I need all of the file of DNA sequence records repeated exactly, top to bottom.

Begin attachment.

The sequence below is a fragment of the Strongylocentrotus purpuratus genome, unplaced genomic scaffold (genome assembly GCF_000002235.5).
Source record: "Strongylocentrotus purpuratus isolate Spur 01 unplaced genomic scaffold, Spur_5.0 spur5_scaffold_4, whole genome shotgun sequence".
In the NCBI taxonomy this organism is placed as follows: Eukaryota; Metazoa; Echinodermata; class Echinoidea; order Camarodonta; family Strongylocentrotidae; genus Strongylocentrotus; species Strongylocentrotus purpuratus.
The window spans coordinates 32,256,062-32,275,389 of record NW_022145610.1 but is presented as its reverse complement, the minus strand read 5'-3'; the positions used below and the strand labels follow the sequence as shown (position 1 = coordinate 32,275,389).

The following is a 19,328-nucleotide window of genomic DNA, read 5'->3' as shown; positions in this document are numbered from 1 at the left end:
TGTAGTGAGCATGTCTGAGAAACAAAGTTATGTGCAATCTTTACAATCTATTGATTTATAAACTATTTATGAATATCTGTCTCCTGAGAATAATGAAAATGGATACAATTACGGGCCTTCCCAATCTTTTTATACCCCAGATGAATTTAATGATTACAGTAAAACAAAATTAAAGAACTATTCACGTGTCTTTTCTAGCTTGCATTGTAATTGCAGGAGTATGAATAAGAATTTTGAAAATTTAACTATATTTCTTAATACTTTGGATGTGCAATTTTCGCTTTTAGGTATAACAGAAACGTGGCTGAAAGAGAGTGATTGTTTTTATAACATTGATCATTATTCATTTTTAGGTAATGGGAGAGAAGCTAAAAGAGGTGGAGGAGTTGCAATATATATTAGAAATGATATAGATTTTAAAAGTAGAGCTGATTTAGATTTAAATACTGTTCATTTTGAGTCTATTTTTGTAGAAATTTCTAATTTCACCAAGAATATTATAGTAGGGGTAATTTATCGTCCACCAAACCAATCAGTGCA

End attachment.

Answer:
The sequence below is a fragment of the Strongylocentrotus purpuratus genome, unplaced genomic scaffold (genome assembly GCF_000002235.5).
Source record: "Strongylocentrotus purpuratus isolate Spur 01 unplaced genomic scaffold, Spur_5.0 spur5_scaffold_4, whole genome shotgun sequence".
In the NCBI taxonomy this organism is placed as follows: Eukaryota; Metazoa; Echinodermata; class Echinoidea; order Camarodonta; family Strongylocentrotidae; genus Strongylocentrotus; species Strongylocentrotus purpuratus.
The window spans coordinates 32,256,062-32,275,389 of record NW_022145610.1 but is presented as its reverse complement, the minus strand read 5'-3'; the positions used below and the strand labels follow the sequence as shown (position 1 = coordinate 32,275,389).

The following is a 19,328-nucleotide window of genomic DNA, read 5'->3' as shown; positions in this document are numbered from 1 at the left end:
TGTAGTGAGCATGTCTGAGAAACAAAGTTATGTGCAATCTTTACAATCTATTGATTTATAAACTATTTATGAATATCTGTCTCCTGAGAATAATGAAAATGGATACAATTACGGGCCTTCCCAATCTTTTTATACCCCAGATGAATTTAATGATTACAGTAAAACAAAATTAAAGAACTATTCACGTGTCTTTTCTAGCTTGCATTGTAATTGCAGGAGTATGAATAAGAATTTTGAAAATTTAACTATATTTCTTAATACTTTGGATGTGCAATTTTCGCTTTTAGGTATAACAGAAACGTGGCTGAAAGAGAGTGATTGTTTTTATAACATTGATCATTATTCATTTTTAGGTAATGGGAGAGAAGCTAAAAGAGGTGGAGGAGTTGCAATATATATTAGAAATGATATAGATTTTAAAAGTAGAGCTGATTTAGATTTAAATACTGTTCATTTTGAGTCTATTTTTGTAGAAATTTCTAATTTCACCAAGAATATTATAGTAGGGGTAATTTATCGTCCACCAAACCAATCAGTGCA